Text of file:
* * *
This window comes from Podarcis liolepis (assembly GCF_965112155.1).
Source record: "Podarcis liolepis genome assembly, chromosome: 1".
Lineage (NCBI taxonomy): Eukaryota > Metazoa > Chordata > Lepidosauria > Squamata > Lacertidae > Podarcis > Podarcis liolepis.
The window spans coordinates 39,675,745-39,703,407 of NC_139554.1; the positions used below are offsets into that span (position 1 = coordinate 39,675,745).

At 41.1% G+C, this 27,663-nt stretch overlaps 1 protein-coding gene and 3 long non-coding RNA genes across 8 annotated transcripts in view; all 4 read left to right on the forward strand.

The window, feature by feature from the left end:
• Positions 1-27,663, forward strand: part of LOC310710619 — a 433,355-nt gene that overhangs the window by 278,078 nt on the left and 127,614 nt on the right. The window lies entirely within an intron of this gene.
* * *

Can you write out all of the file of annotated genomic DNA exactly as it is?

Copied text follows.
This window comes from Podarcis liolepis (assembly GCF_965112155.1).
Source record: "Podarcis liolepis genome assembly, chromosome: 1".
Lineage (NCBI taxonomy): Eukaryota > Metazoa > Chordata > Lepidosauria > Squamata > Lacertidae > Podarcis > Podarcis liolepis.
The window spans coordinates 39,675,745-39,703,407 of NC_139554.1; the positions used below are offsets into that span (position 1 = coordinate 39,675,745).

At 41.1% G+C, this 27,663-nt stretch overlaps 1 protein-coding gene and 3 long non-coding RNA genes across 8 annotated transcripts in view; all 4 read left to right on the forward strand.

The window, feature by feature from the left end:
• Positions 1-27,663, forward strand: part of LOC310710619 — a 433,355-nt gene that overhangs the window by 278,078 nt on the left and 127,614 nt on the right. The window lies entirely within an intron of this gene.